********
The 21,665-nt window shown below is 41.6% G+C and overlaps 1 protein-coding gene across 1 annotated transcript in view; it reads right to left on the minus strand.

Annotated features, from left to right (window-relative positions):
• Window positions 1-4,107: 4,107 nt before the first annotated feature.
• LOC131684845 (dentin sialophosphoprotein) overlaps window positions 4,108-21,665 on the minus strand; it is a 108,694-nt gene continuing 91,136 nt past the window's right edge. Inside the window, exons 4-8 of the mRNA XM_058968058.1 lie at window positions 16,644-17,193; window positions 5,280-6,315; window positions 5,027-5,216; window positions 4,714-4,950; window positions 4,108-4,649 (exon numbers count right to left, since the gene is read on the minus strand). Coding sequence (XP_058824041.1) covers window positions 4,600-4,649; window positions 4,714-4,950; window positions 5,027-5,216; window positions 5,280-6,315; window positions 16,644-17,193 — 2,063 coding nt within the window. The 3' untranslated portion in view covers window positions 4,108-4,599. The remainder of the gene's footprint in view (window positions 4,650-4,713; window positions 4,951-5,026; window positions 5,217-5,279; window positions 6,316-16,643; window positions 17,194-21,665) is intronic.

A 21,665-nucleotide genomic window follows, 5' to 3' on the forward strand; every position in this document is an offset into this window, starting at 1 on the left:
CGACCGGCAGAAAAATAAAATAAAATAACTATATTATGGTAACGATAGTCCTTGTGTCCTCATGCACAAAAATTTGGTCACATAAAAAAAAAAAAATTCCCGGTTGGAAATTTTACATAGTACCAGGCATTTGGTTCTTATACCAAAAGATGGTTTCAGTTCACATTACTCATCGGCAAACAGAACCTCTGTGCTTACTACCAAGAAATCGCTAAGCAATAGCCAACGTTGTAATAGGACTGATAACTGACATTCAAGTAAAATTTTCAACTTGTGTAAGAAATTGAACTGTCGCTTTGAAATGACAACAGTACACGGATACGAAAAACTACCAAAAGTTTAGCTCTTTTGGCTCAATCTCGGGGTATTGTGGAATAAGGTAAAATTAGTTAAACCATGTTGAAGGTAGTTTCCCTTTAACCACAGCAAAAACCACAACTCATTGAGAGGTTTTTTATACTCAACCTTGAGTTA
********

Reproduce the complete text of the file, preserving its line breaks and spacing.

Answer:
The 21,665-nt window shown below is 41.6% G+C and overlaps 1 protein-coding gene across 1 annotated transcript in view; it reads right to left on the minus strand.

Annotated features, from left to right (window-relative positions):
• Window positions 1-4,107: 4,107 nt before the first annotated feature.
• LOC131684845 (dentin sialophosphoprotein) overlaps window positions 4,108-21,665 on the minus strand; it is a 108,694-nt gene continuing 91,136 nt past the window's right edge. Inside the window, exons 4-8 of the mRNA XM_058968058.1 lie at window positions 16,644-17,193; window positions 5,280-6,315; window positions 5,027-5,216; window positions 4,714-4,950; window positions 4,108-4,649 (exon numbers count right to left, since the gene is read on the minus strand). Coding sequence (XP_058824041.1) covers window positions 4,600-4,649; window positions 4,714-4,950; window positions 5,027-5,216; window positions 5,280-6,315; window positions 16,644-17,193 — 2,063 coding nt within the window. The 3' untranslated portion in view covers window positions 4,108-4,599. The remainder of the gene's footprint in view (window positions 4,650-4,713; window positions 4,951-5,026; window positions 5,217-5,279; window positions 6,316-16,643; window positions 17,194-21,665) is intronic.

A 21,665-nucleotide genomic window follows, 5' to 3' on the forward strand; every position in this document is an offset into this window, starting at 1 on the left:
CGACCGGCAGAAAAATAAAATAAAATAACTATATTATGGTAACGATAGTCCTTGTGTCCTCATGCACAAAAATTTGGTCACATAAAAAAAAAAAAATTCCCGGTTGGAAATTTTACATAGTACCAGGCATTTGGTTCTTATACCAAAAGATGGTTTCAGTTCACATTACTCATCGGCAAACAGAACCTCTGTGCTTACTACCAAGAAATCGCTAAGCAATAGCCAACGTTGTAATAGGACTGATAACTGACATTCAAGTAAAATTTTCAACTTGTGTAAGAAATTGAACTGTCGCTTTGAAATGACAACAGTACACGGATACGAAAAACTACCAAAAGTTTAGCTCTTTTGGCTCAATCTCGGGGTATTGTGGAATAAGGTAAAATTAGTTAAACCATGTTGAAGGTAGTTTCCCTTTAACCACAGCAAAAACCACAACTCATTGAGAGGTTTTTTATACTCAACCTTGAGTTA